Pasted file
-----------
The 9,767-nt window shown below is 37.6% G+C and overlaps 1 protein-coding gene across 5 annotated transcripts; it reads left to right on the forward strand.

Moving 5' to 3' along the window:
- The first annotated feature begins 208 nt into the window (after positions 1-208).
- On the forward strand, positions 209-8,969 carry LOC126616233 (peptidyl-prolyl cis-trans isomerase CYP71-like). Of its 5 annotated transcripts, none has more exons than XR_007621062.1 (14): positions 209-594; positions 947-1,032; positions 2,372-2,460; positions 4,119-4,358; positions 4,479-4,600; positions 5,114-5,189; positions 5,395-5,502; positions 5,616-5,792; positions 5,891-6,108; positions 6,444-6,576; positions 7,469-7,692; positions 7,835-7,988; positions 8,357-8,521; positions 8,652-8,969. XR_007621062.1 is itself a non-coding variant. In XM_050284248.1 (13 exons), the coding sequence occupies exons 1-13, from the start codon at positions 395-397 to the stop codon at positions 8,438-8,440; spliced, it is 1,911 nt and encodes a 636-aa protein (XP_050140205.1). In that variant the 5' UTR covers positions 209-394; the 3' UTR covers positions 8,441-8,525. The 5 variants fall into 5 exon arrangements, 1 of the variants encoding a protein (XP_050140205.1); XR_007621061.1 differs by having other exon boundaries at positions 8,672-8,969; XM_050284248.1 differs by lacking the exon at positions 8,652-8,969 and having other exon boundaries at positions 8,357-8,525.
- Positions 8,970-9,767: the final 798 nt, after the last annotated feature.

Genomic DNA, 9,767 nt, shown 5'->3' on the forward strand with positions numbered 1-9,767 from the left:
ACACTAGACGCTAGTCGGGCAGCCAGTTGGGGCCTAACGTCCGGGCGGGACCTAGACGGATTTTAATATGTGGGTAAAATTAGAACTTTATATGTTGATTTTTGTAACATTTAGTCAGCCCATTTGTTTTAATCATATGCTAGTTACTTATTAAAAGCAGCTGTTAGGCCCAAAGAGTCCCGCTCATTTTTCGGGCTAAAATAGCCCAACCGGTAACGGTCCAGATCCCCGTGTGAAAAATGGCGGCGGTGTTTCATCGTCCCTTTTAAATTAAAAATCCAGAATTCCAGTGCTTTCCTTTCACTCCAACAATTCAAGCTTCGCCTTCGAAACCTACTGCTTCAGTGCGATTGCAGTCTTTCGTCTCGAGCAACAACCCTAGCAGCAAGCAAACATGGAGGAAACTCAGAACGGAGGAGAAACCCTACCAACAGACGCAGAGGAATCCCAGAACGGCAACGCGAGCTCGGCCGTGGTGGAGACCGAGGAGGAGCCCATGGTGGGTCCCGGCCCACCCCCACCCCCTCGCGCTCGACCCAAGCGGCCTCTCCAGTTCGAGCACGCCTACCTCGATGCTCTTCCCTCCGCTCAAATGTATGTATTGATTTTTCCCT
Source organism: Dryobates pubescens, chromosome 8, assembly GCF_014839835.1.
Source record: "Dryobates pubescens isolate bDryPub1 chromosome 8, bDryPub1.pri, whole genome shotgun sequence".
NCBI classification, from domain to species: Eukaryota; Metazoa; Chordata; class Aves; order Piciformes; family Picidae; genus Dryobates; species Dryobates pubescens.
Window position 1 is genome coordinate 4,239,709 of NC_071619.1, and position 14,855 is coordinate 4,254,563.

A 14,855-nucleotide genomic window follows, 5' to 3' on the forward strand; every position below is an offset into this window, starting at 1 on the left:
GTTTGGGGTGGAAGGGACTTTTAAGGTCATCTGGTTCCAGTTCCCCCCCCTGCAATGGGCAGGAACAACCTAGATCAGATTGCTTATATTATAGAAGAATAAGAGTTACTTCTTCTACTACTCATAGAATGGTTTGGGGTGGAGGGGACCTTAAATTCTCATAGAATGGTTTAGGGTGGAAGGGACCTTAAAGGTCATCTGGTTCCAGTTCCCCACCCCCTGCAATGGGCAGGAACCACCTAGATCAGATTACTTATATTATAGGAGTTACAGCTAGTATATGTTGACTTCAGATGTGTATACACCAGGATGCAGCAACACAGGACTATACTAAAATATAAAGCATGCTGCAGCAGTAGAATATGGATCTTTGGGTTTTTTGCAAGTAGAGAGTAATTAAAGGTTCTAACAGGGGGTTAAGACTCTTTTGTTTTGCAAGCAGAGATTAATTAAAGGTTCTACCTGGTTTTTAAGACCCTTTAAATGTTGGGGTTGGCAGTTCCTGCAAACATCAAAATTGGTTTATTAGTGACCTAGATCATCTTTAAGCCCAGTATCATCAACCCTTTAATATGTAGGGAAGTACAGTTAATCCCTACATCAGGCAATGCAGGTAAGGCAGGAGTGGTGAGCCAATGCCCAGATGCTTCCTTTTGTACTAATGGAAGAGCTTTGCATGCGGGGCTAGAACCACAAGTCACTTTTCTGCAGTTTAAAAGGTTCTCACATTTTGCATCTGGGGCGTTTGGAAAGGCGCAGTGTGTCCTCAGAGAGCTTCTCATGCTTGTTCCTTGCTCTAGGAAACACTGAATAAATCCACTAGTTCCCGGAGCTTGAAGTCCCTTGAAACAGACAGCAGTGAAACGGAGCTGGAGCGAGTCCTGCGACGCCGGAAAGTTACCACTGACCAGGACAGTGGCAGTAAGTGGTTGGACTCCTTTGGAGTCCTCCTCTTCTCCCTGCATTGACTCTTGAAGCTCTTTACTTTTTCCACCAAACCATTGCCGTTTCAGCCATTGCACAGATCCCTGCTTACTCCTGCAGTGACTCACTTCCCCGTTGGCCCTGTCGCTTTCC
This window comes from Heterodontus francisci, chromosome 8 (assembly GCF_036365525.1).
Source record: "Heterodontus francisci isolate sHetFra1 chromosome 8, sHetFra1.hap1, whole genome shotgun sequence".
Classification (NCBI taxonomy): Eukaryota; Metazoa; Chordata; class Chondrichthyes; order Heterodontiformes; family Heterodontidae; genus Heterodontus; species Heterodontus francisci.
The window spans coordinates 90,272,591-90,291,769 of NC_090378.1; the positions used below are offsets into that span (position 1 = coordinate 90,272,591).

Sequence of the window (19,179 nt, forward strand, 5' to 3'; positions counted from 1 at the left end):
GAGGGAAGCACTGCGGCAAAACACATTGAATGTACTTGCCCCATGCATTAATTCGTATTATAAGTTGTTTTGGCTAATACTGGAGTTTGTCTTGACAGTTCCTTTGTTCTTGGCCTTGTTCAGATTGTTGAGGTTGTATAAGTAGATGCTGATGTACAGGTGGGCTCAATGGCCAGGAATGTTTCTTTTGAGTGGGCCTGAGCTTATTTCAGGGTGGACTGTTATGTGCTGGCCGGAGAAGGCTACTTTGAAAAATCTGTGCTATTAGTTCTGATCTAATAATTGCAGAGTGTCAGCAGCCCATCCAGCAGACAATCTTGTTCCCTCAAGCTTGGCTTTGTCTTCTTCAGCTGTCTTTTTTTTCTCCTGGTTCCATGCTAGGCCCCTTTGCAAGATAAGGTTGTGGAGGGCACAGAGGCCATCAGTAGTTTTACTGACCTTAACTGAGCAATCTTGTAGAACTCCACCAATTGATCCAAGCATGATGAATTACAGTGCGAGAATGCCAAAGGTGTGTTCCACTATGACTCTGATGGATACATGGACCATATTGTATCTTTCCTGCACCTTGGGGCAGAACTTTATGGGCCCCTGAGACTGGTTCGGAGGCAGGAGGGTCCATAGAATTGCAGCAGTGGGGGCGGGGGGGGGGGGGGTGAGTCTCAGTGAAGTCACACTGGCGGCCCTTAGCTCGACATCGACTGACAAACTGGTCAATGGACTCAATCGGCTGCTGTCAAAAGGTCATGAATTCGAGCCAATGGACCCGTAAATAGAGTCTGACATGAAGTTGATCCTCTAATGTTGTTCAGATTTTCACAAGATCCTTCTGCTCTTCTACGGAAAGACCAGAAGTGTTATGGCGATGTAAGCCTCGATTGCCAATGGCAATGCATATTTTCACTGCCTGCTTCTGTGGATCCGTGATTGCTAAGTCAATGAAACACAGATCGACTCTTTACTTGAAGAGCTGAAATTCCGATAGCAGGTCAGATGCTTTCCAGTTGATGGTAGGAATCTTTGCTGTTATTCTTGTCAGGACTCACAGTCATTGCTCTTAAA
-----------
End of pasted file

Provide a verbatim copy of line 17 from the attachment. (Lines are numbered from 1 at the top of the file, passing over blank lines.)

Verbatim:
The window spans coordinates 90,272,591-90,291,769 of NC_090378.1; the positions used below are offsets into that span (position 1 = coordinate 90,272,591).